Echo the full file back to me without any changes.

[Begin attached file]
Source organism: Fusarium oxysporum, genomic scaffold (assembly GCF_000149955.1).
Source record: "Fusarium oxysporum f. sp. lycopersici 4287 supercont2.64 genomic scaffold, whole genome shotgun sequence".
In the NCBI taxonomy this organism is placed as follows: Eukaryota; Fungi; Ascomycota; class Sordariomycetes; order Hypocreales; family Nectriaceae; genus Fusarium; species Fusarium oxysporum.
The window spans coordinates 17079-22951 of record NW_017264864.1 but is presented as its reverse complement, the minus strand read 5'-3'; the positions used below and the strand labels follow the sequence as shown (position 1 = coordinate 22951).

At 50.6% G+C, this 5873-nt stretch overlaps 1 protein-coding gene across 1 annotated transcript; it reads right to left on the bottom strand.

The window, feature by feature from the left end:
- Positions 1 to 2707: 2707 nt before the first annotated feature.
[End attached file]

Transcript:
Source organism: Fusarium oxysporum, genomic scaffold (assembly GCF_000149955.1).
Source record: "Fusarium oxysporum f. sp. lycopersici 4287 supercont2.64 genomic scaffold, whole genome shotgun sequence".
In the NCBI taxonomy this organism is placed as follows: Eukaryota; Fungi; Ascomycota; class Sordariomycetes; order Hypocreales; family Nectriaceae; genus Fusarium; species Fusarium oxysporum.
The window spans coordinates 17079-22951 of record NW_017264864.1 but is presented as its reverse complement, the minus strand read 5'-3'; the positions used below and the strand labels follow the sequence as shown (position 1 = coordinate 22951).

At 50.6% G+C, this 5873-nt stretch overlaps 1 protein-coding gene across 1 annotated transcript; it reads right to left on the bottom strand.

The window, feature by feature from the left end:
- Positions 1 to 2707: 2707 nt before the first annotated feature.